David Harris does not need to familiarize himself with a new division when he embarks on the next chapter of his NFL career. In fact, he'll recognize many of his opponents, including one more intimately than any other. The veteran linebacker ended his brief foray into free agency by signing with the New England Patriots on Wednesday, thus ending the first movement of his career and continuing a trend of raiding rivals perpetrated by the Super Bowl champions this offseason.

David Harris on the move

According to a report from ESPN's Adam Schefter, Harris signed a two-year deal with the Patriots on Tuesday.

He was released by the New York Jets two weeks ago as the team decided to ramp up their rebuilding plans, quickly dropping wide receiver Eric Decker as well. He was the second most prolific tackler in the history of the franchise, playing for the team over the last 10 seasons and earning a reputation as one of the most popular players in the organization, both in the locker room and courtesy of the fans.

Now, he'll move on to New England, where he could play an immediate role. The Patriots have many linebacker questions outside of the re-signed Dont'a Hightower, questions that have been answered temporarily by the arrival of Harris. He may not be a tackle machine anymore, but he can still be a leader on a team and can still track the ball; his role for the defending NFL champions should become clear quickly.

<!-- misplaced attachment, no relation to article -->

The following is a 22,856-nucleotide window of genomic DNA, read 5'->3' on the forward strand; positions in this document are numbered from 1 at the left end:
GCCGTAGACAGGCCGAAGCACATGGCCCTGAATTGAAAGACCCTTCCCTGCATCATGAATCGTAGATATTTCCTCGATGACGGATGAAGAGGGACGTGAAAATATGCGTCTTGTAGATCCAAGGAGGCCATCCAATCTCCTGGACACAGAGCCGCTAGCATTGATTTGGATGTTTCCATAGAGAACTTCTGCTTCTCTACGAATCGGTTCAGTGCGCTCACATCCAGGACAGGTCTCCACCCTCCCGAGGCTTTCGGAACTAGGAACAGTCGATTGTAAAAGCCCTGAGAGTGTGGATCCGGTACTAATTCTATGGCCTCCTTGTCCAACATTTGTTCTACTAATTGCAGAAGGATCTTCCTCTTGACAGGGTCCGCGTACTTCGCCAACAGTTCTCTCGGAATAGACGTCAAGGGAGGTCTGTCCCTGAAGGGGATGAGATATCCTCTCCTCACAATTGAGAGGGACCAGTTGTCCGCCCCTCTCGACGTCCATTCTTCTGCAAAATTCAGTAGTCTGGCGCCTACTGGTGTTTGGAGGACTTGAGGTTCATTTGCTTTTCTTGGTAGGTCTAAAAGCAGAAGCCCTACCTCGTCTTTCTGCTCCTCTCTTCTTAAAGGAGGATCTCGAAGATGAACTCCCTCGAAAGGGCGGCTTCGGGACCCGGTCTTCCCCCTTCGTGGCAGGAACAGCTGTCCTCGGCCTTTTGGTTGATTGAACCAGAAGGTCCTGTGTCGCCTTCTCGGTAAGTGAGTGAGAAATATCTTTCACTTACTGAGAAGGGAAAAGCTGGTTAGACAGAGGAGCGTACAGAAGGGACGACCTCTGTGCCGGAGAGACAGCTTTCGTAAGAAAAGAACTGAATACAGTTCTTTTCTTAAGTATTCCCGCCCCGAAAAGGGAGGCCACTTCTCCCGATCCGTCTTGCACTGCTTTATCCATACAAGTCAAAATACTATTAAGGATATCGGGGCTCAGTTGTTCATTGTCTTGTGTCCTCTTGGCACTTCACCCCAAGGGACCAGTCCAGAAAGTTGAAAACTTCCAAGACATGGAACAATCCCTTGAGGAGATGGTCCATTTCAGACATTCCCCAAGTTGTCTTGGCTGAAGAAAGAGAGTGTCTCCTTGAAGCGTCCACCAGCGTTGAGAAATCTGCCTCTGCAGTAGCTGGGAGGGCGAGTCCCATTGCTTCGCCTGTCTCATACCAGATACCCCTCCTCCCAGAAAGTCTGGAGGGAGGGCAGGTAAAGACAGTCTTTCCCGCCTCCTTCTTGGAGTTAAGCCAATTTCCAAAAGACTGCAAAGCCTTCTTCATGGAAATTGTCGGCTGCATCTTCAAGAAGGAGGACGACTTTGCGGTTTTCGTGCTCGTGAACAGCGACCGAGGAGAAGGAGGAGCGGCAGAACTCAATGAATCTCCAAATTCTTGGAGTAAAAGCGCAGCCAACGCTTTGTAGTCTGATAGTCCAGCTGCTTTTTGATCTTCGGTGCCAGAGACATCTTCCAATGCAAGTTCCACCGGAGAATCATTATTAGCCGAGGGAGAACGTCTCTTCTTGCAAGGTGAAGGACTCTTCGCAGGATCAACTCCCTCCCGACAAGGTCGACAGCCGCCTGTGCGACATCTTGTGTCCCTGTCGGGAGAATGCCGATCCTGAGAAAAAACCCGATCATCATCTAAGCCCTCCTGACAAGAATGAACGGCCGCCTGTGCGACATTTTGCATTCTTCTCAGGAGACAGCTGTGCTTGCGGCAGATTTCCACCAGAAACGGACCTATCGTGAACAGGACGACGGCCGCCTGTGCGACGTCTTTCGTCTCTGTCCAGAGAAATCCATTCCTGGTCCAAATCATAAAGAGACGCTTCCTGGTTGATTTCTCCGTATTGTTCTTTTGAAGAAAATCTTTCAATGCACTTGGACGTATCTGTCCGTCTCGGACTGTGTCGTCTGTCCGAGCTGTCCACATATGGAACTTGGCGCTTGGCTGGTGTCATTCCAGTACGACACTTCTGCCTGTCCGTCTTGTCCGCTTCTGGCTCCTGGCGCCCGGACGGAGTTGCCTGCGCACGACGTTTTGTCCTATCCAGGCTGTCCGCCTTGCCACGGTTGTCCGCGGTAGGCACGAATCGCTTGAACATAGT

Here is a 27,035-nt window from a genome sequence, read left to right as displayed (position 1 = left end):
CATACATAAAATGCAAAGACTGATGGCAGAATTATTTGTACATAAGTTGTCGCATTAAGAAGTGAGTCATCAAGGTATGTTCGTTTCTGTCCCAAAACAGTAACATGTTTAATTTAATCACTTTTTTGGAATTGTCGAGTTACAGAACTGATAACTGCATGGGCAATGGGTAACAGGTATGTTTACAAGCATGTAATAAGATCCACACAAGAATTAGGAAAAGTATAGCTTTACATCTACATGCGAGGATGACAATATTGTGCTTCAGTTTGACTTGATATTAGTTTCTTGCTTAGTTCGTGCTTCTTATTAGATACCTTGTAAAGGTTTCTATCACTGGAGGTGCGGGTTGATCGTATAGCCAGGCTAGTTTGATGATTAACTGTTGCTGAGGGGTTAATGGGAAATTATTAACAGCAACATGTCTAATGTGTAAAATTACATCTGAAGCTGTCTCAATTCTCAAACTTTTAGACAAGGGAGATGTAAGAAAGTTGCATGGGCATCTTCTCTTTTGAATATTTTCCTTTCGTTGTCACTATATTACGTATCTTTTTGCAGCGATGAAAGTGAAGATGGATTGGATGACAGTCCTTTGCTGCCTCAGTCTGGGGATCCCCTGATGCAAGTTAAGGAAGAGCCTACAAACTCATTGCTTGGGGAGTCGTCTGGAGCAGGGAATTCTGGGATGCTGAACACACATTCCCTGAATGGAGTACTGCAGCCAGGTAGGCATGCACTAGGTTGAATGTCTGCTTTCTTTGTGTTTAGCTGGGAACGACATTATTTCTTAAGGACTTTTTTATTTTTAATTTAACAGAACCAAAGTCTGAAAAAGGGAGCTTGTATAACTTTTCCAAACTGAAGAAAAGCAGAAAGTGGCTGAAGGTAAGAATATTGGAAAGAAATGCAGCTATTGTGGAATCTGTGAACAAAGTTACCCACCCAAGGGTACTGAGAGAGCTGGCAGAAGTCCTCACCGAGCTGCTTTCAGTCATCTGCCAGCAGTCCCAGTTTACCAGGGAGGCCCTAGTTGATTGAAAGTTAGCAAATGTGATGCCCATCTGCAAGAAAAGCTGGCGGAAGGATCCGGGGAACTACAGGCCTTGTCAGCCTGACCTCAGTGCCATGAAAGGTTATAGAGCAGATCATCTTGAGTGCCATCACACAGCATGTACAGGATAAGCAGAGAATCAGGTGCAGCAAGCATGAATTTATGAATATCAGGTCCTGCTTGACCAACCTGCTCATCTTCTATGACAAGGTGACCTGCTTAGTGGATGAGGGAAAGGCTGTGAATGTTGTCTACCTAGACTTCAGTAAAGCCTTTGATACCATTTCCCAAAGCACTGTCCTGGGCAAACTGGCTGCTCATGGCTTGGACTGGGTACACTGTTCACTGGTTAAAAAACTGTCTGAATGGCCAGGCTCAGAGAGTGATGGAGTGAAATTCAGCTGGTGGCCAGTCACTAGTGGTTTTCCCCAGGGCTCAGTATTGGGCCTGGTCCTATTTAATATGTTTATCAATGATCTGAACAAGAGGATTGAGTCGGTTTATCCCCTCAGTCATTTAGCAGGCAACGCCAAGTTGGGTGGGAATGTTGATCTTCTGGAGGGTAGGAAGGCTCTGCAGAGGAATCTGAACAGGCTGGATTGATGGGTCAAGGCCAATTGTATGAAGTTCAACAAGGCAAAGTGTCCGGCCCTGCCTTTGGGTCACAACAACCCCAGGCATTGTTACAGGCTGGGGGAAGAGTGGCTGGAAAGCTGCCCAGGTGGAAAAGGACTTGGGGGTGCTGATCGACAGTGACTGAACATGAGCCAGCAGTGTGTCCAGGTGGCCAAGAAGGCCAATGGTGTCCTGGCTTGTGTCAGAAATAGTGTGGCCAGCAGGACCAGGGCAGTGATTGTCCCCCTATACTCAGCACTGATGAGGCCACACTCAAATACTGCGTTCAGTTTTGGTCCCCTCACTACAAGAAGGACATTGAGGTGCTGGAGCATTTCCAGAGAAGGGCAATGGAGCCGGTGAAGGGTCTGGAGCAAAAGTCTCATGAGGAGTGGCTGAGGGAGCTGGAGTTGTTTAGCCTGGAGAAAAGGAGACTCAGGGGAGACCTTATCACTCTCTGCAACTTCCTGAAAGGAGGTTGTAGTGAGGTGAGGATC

Patriots poach another rival

Stealing Harris away from the Jets is not a new mentality for the Patriots. Over the course of this offseason, they have had a blast signing away divisional rivals, particularly from the Buffalo Bills, who have coughed up both running back Mike Gillislee and cornerback Stephon Gilmore this spring.

The team has a particular history with the Jets, who have seen players, prospects, and even coaches bolt for the drastically more successful squad.

The practice of the Patriots has two effects. The first is one of transactions and skills: New England is getting better on the field at the expense of their rivals, who are getting worse.

But there's also a mental component to the ploy, which demoralizes teams that have a strong connection to a player, only to see them end up elsewhere. It makes teams feel inferior and probably has some players seeing a greener grass on the other side. For Harris, a Super Bowl title could be his reward for the way the Jets treated him on the way out.